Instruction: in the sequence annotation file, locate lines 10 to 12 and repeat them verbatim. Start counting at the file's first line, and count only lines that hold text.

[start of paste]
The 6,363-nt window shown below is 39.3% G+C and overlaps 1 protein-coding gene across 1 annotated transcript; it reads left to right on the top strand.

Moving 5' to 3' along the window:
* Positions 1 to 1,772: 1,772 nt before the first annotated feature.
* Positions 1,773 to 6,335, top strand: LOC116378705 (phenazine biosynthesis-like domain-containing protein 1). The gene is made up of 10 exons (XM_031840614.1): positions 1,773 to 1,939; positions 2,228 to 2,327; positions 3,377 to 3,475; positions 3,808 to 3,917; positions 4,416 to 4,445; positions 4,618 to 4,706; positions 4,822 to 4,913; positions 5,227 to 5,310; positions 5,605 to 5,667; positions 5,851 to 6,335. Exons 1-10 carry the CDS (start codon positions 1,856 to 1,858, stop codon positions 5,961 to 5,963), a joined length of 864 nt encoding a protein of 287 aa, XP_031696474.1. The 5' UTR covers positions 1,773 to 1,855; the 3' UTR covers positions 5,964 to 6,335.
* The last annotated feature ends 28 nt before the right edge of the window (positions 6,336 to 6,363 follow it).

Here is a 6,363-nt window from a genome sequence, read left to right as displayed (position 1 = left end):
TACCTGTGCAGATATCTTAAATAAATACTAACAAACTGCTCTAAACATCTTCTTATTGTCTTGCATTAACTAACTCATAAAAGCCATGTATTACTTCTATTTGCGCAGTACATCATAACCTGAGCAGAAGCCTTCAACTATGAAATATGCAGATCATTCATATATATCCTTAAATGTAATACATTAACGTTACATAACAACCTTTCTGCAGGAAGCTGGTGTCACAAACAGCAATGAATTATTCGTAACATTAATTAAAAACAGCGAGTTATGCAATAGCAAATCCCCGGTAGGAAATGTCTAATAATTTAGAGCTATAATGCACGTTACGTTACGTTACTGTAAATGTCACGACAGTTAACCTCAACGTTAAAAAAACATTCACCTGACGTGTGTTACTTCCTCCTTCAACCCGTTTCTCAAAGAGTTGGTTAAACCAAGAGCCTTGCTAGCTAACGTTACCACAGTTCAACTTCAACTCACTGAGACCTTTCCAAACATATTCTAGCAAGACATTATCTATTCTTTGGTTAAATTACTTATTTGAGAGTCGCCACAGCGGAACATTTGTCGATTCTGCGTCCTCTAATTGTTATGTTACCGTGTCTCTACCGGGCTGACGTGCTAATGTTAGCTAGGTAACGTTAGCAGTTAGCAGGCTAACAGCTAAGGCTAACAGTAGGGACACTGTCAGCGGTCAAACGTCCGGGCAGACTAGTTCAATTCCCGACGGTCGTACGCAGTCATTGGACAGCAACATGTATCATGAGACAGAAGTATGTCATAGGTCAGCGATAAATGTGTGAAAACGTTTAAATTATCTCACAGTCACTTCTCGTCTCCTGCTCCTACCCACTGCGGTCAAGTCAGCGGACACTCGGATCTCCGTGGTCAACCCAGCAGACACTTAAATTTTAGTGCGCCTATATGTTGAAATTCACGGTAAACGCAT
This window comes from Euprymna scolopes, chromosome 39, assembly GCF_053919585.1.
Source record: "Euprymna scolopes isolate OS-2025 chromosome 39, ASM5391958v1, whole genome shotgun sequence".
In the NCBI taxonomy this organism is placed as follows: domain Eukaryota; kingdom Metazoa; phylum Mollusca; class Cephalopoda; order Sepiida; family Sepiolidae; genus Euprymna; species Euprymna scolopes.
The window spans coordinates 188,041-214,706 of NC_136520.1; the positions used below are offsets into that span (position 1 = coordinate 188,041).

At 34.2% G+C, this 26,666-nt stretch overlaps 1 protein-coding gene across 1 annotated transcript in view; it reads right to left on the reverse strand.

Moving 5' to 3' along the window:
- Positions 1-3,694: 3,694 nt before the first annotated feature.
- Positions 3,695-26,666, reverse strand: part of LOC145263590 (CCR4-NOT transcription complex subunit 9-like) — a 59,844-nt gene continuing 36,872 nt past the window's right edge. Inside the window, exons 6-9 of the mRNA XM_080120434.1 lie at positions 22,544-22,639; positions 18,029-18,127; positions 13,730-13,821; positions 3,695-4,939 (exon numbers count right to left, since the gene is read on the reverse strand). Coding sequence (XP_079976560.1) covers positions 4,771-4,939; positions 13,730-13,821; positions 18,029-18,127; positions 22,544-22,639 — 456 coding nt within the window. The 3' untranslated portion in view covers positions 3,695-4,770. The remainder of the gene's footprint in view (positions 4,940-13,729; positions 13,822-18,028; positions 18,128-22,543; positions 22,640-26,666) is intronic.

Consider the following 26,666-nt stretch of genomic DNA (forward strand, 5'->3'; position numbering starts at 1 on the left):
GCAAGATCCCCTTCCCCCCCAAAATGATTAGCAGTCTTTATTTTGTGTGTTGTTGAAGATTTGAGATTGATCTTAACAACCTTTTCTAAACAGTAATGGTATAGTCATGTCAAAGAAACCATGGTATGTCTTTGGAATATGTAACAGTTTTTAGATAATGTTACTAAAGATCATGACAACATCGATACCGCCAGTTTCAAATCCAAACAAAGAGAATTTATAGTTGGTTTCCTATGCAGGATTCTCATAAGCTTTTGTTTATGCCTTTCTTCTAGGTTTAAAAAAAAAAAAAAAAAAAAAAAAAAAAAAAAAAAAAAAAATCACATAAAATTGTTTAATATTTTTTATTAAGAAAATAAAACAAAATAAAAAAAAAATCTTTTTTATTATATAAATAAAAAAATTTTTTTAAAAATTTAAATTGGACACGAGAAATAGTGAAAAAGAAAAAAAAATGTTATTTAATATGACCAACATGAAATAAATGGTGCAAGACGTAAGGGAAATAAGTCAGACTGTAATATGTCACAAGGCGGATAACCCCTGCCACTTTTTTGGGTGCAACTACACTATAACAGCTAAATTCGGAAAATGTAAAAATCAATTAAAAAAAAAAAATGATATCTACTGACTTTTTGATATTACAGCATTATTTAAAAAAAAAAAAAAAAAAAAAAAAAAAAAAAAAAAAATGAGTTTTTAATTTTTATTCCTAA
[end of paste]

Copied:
In the NCBI taxonomy this organism is placed as follows: domain Eukaryota; kingdom Metazoa; phylum Mollusca; class Cephalopoda; order Sepiida; family Sepiolidae; genus Euprymna; species Euprymna scolopes.
The window spans coordinates 188,041-214,706 of NC_136520.1; the positions used below are offsets into that span (position 1 = coordinate 188,041).

At 34.2% G+C, this 26,666-nt stretch overlaps 1 protein-coding gene across 1 annotated transcript in view; it reads right to left on the reverse strand.